Too Many Patients Are Dying: Doctor Appeals For Probe

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A doctor at the Central Regional Hospital in Cape Coast has called for a probe into the affairs of the hospital, alleging gross mismanagement and autocratic ways of dealing with staff.
In addition, he has sued the hospital authorities seeking to expunge from his personal file, a letter of suspension and an undertaking he was made to write, describing the two disciplinary measures as ill-motivated.
Dr. Bernard Okoe Boye, who is doing his housemanship at the hospital, in a five-page letter dated December 8, this year, said many patient had died in his hands because the hospital authorities failed to provide the needed logistics. Other patients had also died because specialists who should have been present in attending to the patients had left the hospital as a result of insensitive and intolerant traits of administration, he alleged.
Dr. Boye, who is serving a two-week suspension for insubordination said the hospital management sacked a staff but subsequent revelations made by the staff member about the operations of the pharmacy department showed a lot of irregularities which is currently under investigation by the serious fraud office.
He said as a result of the divergent opinion he brought to bear on issues in the hospital, the management led by the medical director, Dr. Kofi Sabeng, began to show hostility towards him and other doctors who wanted to see changes in certain aspects of the hospital’s day-to-day business. “This is a hospital management that constantly and consistently engages in acts to force and frustrate its staff in submission all in the name of enforcing the code of ethics of Ghana Health Service,” he said.
Dr. Boye said because of management’s high handedness in dealing with staff, as many as 14 doctors had left the hospital.
These include Dr. Kojo Prah, Dr. Sheineff (a Bulgarian), Dr. Madison Adanusa, Dr. Ato Brown, Dr. Manna. Dr. Kwame Acheampong, Dr. Richard Ameti and Dr. Kemi Olawaiyo. Others are Dr. Vega (a Cuban), Dr. Dampson, Dr. Vincent Kudoh, Dr. Kofi Blankson, Dr. Deekye Kwarteng and Dr. Cudjoe.
He said he was aware that another eight doctors had made plans of leaving in the next six months to other places where they would be more appreciated and their opinions respected.
Dr. Boye, who has a year left to complete his housemanship in the hospital said he had also decided not to remain “but before I leave, I find it fair to the people of this region to let the world know the harm that is being brought on their heads by the actions of the medical director.”
He said he had evidence to implicate management’s wrong doings but will make it public only upon request. Reacting to Dr. Boye’s allegations, Dr. Sabeng said he was suspended because he left his post without notice even though he was aware that it was mandatory for every house officer to do emergency duties.
He said it was general knowledge that indiscipline was creeping into the general behavior of health staff, therefore, the Ghana Health Service declared this year as a year for attitudinal change.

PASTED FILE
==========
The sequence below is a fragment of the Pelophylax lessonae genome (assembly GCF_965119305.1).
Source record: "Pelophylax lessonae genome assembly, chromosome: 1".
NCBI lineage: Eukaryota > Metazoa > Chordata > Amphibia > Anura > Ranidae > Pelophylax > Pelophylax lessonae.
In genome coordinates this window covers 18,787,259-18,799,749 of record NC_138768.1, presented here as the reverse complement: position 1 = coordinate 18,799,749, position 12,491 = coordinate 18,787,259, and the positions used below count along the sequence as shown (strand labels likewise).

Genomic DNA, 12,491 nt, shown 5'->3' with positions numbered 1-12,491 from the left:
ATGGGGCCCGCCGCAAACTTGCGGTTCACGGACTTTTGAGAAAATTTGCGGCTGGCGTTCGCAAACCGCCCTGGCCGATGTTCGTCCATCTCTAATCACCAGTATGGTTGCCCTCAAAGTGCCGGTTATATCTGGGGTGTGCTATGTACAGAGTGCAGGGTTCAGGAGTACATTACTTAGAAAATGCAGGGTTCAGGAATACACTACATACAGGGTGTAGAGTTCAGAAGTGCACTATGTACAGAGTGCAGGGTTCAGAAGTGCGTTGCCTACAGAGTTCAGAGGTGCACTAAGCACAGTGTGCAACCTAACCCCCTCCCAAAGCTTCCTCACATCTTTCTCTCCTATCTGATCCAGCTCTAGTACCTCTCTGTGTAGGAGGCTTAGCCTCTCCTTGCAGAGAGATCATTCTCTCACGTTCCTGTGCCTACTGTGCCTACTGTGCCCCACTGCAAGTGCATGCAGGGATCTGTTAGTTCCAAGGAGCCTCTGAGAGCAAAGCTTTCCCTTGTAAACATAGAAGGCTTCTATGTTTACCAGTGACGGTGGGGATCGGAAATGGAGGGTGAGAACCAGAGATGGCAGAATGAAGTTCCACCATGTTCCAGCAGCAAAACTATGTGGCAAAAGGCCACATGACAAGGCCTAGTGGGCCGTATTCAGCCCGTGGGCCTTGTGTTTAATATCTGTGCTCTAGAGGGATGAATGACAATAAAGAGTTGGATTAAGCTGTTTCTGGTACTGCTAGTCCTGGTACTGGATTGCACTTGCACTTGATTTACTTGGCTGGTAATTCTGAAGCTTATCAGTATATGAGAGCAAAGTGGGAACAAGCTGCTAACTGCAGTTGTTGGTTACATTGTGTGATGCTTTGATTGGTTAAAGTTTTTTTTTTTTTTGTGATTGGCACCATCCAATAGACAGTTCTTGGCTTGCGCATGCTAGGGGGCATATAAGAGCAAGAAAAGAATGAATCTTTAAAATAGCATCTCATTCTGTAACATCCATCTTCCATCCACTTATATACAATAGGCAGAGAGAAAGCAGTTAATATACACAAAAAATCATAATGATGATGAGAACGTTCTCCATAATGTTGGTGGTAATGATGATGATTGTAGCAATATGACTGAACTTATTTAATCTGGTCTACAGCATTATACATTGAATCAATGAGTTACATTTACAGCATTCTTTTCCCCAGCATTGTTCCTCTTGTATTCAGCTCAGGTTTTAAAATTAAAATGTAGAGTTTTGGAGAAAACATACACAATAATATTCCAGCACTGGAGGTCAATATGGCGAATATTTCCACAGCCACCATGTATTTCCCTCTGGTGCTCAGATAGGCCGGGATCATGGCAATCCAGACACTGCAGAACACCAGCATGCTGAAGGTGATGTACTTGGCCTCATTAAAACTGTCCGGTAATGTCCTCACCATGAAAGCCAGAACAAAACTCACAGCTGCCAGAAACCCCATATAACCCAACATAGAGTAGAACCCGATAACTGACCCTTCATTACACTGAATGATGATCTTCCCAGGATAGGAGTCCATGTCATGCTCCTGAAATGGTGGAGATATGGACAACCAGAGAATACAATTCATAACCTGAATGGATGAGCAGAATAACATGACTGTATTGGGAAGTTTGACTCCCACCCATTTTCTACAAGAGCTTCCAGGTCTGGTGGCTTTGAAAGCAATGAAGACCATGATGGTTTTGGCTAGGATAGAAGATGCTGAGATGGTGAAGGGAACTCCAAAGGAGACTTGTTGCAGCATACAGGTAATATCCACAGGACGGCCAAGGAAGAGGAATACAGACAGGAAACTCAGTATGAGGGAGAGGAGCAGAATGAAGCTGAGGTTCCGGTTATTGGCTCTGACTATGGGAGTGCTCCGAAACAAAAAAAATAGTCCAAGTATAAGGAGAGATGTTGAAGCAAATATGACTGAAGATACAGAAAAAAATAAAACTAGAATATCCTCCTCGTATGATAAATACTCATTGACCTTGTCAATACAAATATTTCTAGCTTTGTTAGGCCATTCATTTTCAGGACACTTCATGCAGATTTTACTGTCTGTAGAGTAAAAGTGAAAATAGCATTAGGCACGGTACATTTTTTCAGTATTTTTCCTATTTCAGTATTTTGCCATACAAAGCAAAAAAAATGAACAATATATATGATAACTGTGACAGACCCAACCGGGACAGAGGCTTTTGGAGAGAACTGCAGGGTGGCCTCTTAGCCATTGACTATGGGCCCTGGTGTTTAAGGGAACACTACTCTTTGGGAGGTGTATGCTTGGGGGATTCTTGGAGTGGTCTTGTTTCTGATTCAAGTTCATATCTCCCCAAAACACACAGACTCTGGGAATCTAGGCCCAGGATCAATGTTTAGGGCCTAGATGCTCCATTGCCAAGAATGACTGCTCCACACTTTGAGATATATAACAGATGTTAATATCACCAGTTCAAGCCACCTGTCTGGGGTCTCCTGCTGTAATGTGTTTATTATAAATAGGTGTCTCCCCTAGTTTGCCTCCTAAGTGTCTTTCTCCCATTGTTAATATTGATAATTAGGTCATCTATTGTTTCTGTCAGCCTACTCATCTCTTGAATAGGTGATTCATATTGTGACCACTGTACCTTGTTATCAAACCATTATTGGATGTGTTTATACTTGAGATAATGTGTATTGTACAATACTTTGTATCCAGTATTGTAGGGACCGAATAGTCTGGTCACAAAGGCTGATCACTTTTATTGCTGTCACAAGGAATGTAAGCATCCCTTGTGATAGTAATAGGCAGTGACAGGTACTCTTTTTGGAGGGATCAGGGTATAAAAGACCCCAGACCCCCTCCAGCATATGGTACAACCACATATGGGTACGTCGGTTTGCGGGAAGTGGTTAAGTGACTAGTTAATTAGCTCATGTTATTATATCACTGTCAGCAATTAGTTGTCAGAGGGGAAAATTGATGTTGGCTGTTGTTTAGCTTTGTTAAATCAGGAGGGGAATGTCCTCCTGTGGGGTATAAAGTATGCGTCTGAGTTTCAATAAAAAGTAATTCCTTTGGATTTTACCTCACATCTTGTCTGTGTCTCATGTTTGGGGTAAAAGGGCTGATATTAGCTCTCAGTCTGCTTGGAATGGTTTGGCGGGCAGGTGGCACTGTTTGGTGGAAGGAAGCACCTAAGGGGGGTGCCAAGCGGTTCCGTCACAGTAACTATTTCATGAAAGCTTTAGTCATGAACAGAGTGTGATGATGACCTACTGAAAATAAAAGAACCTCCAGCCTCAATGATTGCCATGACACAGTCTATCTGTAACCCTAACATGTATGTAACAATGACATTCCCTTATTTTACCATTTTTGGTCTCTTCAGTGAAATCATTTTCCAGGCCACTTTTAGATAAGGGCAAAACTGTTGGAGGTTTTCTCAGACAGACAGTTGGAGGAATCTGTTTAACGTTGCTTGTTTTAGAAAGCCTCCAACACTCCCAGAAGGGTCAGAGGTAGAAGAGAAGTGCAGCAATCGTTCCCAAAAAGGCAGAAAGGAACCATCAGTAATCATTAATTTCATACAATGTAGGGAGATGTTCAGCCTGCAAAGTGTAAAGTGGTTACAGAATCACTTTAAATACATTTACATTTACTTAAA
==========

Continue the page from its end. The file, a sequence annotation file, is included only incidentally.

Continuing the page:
“Even though doctors are not God, they hold the key to people’s lives. An indiscipline doctor is therefore, a danger to society because people can die through his or her negligence and it is society who suffers.”
Dr. Sabeng stressed the need for society to lend their support to instill discipline in the profession which holds the key to people’s lives.
Dr. Sabeng said Dr. Boye was verbally cautioned for a similar misconduct in the past, and when he repeated the offence, the clinical service coordinator was asked to give him a query.
He said it took ten days for Dr. Boye to answer the query, having been prevailed upon by colleagues.
“Even then the letter was not appropriately addressed and lacked remorse; hence, his suspension to serve as deterrent to others.”
Dr. Sabeng said because of the need for more doctors there was the wrong notion that wayward doctors could not be sanctioned but added that the GHS code of conduct and disciplinary procedures is clear on the matter.
He said Dr. Boye was welcome back to the hospital to complete his housemanship after serving his suspension if he so wished.
Giving reasons for the departure of the doctors, Dr. Sabeng said the hospital was a training centre, “so people come here to do rotation or complete their housemanship here.”
He said the majority of the doctors who completed their housemanship in the hospital had been posted either to the district or the metropolitan hospitals in the region.
Dr. Sabeng said four of the doctors mentioned became married couples during their housemanship therefore, they moved together to other stations after their housemanship.
In the case of the expatriates, he said Dr. Vega was recalled by the head of the Cuban Brigade in Ghana to fill a vacancy at St. Thomas Hospital in Koforidua while Dr. Sheineff, who was on contract with the GHS did not renew the contract and went back home.
He said Dr. Prah, Dr. Adanusa, and Dr. Ato Brown moved to the Cape Coast University in search of better conditions of service adding, “since most of the doctors who left the Central Regional Hospital are in the region where lies the truth that the region is being deprived of doctors?”
In an interaction with the Times some of the hospital staff said management was on the right track in trying to enforce discipline. They, however, said since they were not privy to the contents of the letter written by Dr. Boye they were not in a position to make any comments.